Former UM star Romero in awe of pro-style fame
Ann Arbor — Sierra Romero had no idea what the reception would be like at the M-Den when she arrived for a two-hour autograph session Wednesday.
Romero, a three-time Big Ten player of the year at Michigan and the national player of the year last season, was here to play two games for her professional team, the USSSA Pride, on Tuesday and Wednesday at Michigan’s Alumni Field.
“I didn’t know if there was going to be a ton of people or not very many people, but the line was wrapped around the stairs,” Romero said Wednesday. “When I was little I had no idea that I was going to get this far with this sport. The fact I’m here doing autograph for fans, I never knew my name was going to get that big to where people were going to come line up and camp out to get those wristbands. It was awesome.”
Romero was the face of Michigan’s softball program since her arrival from California, leading the Wolverines to College World Series appearances in three of the last four years.
Last season, Romero hit .451 and had 76 runs, 73 hits, 19 home runs and 79 RBIs. She ranked third nationally with 1.29 runs per game and 1.32 RBIs per game, and was sixth with .577 on-base percentage and .883 slugging percentage. A three-time Big Ten player of the year, she holds NCAA records for career runs (302) and grand slams (11), and is the only player in history with 300 runs, 300 hits and 300 RBIs.
“I’m never going to get over this,” Romero said. “I was that little girl going to the end of the foul pole trying to get high five from players and asking for autographs. ... I remember when I was a little girl and you look up to these women and you want to be like them, and I want to make sure I’m always a good role model and I do what I can do for the fans when I’m around.”
Romero stayed in Oklahoma City after Michigan was eliminated from the College World Series — and wore Oklahoma gear to watch her sister, Sydney, a freshman, play in a championship game before heading off to the Pride.
Sierra Romero never won a national title at Michigan, and she said she didn’t endure any angst watching her little sister win.
“I was just happy for her and it was really cool,” Romero said. “My whole career she showed up in Michigan gear, so now it was my turn to do it for her. I’m glad she hit the home run for me to see.”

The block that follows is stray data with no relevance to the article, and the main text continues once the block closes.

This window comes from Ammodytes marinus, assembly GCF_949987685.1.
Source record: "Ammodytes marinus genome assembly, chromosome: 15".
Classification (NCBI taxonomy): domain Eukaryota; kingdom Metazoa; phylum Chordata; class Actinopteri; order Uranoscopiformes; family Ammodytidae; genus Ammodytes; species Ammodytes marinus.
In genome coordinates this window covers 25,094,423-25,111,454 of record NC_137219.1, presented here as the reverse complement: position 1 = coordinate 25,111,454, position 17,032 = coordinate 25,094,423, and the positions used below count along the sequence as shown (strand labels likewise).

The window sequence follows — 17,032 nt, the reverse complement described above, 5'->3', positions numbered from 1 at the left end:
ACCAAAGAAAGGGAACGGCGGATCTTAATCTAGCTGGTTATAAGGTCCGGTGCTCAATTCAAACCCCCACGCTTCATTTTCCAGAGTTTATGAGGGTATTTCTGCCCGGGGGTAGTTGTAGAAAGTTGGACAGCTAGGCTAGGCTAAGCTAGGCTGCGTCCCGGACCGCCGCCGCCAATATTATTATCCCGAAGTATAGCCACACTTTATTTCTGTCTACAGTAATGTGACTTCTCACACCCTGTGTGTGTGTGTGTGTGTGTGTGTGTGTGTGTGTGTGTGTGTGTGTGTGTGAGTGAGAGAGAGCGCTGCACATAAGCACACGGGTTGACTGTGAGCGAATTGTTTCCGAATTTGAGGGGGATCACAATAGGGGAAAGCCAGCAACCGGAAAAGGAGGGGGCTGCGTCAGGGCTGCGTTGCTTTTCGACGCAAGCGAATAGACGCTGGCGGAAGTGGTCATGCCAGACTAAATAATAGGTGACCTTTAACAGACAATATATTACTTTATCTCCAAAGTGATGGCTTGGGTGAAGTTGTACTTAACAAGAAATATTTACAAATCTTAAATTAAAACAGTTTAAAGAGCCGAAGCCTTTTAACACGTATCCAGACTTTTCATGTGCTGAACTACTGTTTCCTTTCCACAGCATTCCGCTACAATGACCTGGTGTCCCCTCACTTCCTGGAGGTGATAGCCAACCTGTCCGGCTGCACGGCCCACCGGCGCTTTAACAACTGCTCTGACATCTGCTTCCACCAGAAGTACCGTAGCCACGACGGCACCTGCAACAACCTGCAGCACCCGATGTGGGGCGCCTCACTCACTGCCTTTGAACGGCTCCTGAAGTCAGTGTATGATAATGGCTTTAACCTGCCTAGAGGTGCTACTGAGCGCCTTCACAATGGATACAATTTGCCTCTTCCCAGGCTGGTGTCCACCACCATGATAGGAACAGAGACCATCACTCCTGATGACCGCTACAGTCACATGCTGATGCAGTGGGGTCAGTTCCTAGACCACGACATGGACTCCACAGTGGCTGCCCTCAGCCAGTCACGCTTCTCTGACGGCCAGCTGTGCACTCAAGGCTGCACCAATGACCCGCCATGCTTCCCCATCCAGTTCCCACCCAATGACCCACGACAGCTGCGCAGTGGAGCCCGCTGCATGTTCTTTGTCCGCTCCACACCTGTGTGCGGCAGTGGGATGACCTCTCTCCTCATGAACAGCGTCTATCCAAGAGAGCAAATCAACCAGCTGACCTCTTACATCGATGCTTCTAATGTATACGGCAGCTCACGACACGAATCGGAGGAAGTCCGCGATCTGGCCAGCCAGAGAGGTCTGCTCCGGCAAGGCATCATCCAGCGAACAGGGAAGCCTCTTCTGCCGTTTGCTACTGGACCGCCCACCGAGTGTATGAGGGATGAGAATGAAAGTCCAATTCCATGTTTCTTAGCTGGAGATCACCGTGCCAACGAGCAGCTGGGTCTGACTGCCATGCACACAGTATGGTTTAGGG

Romero admits it felt strange the first time she walked onto Alumni Field for warmups Tuesday — wearing something other than Michigan gear.
“But I was just happy I got to play on the field as a pro athlete this time,” she said. “What are the odds that’s going to happen?”
The Pride season lasts until August, and Romero said she can make a living playing professionally when most of her income will come from endorsements, which she’s currently finalizing. She is working out a deal with DeMarini, which supplies bats and gloves, and one with adidas.
“So we can focus on playing like a real professional should,” she said.
Not surprisingly, the pro game is different than college.
“The game is harder,” Romero said. “It’s a lot faster. Every pitcher you face is really good. You’re facing the ace from other college teams so you’re never facing a weaker pitcher. That was definitely different when it came to adjusting with my hitting. The game’s faster, the girls are quicker, so you have to be better on defense.”
After the season ends, she will take a month off — from softball and conditioning.
She plans to sleep in, watch movies, go to the beach and have fun with her Pride teammates.
“This time off is literally going to be just letting my body rest,” Romero said. “No softball, no nothing. As soon as that time off is done, I’ll kick it right back into full gear and go hard at it.”
Romero also intends to pursue a career in sports broadcasting with either the Big Ten Network or ESPN.
“The goal is to do anything and everything, but I’m sure I’m going to start with softball,” she said. “I’ve watched a lot of analysts and gotten to know (ESPN analyst) Jessica Mendoza and spoken to them a little bit. I’ve created relationships with those people and gotten tips. It’s something I’ve always wanted to do. I know it’s a very hard job.”
Romero is a professional softball player now, but she knows she is forever tied to coach Carol Hutchins and the Michigan softball program.
“She’s built me into the woman I am today,” Romero said. “I came to Michigan a little girl, and I’m leaving a woman. She’s taught me so much, leadership skills and so much about myself and what I’m capable of doing.
“Leaving Michigan and leaving the Michigan softball program, I know that nothing but success is in my future.”